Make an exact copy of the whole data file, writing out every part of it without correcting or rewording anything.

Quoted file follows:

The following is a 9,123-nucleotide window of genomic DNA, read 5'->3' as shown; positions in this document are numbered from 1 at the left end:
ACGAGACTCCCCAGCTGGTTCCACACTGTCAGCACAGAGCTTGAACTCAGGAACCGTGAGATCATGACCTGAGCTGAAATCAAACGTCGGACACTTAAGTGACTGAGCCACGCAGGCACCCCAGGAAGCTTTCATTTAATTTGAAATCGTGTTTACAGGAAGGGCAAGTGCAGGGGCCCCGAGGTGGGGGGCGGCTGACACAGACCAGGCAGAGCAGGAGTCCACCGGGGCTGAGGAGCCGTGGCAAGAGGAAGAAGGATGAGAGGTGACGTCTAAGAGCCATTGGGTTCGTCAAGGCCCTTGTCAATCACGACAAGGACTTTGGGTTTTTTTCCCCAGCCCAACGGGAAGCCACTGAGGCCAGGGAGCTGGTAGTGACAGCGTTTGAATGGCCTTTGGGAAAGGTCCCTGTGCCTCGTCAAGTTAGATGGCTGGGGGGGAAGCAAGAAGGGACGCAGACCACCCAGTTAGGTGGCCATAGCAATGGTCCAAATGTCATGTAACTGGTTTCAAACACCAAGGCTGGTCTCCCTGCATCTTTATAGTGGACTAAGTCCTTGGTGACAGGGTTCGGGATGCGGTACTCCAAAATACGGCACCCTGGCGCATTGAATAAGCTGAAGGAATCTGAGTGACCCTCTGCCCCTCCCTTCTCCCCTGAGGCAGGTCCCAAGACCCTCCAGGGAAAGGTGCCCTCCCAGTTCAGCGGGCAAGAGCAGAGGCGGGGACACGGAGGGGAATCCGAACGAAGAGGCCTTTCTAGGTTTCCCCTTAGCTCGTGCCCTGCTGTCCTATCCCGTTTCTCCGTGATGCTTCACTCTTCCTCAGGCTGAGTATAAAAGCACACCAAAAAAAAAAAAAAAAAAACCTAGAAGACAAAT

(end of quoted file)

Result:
The following is a 9,123-nucleotide window of genomic DNA, read 5'->3' as shown; positions in this document are numbered from 1 at the left end:
ACGAGACTCCCCAGCTGGTTCCACACTGTCAGCACAGAGCTTGAACTCAGGAACCGTGAGATCATGACCTGAGCTGAAATCAAACGTCGGACACTTAAGTGACTGAGCCACGCAGGCACCCCAGGAAGCTTTCATTTAATTTGAAATCGTGTTTACAGGAAGGGCAAGTGCAGGGGCCCCGAGGTGGGGGGCGGCTGACACAGACCAGGCAGAGCAGGAGTCCACCGGGGCTGAGGAGCCGTGGCAAGAGGAAGAAGGATGAGAGGTGACGTCTAAGAGCCATTGGGTTCGTCAAGGCCCTTGTCAATCACGACAAGGACTTTGGGTTTTTTTCCCCAGCCCAACGGGAAGCCACTGAGGCCAGGGAGCTGGTAGTGACAGCGTTTGAATGGCCTTTGGGAAAGGTCCCTGTGCCTCGTCAAGTTAGATGGCTGGGGGGGAAGCAAGAAGGGACGCAGACCACCCAGTTAGGTGGCCATAGCAATGGTCCAAATGTCATGTAACTGGTTTCAAACACCAAGGCTGGTCTCCCTGCATCTTTATAGTGGACTAAGTCCTTGGTGACAGGGTTCGGGATGCGGTACTCCAAAATACGGCACCCTGGCGCATTGAATAAGCTGAAGGAATCTGAGTGACCCTCTGCCCCTCCCTTCTCCCCTGAGGCAGGTCCCAAGACCCTCCAGGGAAAGGTGCCCTCCCAGTTCAGCGGGCAAGAGCAGAGGCGGGGACACGGAGGGGAATCCGAACGAAGAGGCCTTTCTAGGTTTCCCCTTAGCTCGTGCCCTGCTGTCCTATCCCGTTTCTCCGTGATGCTTCACTCTTCCTCAGGCTGAGTATAAAAGCACACCAAAAAAAAAAAAAAAAAAACCTAGAAGACAAAT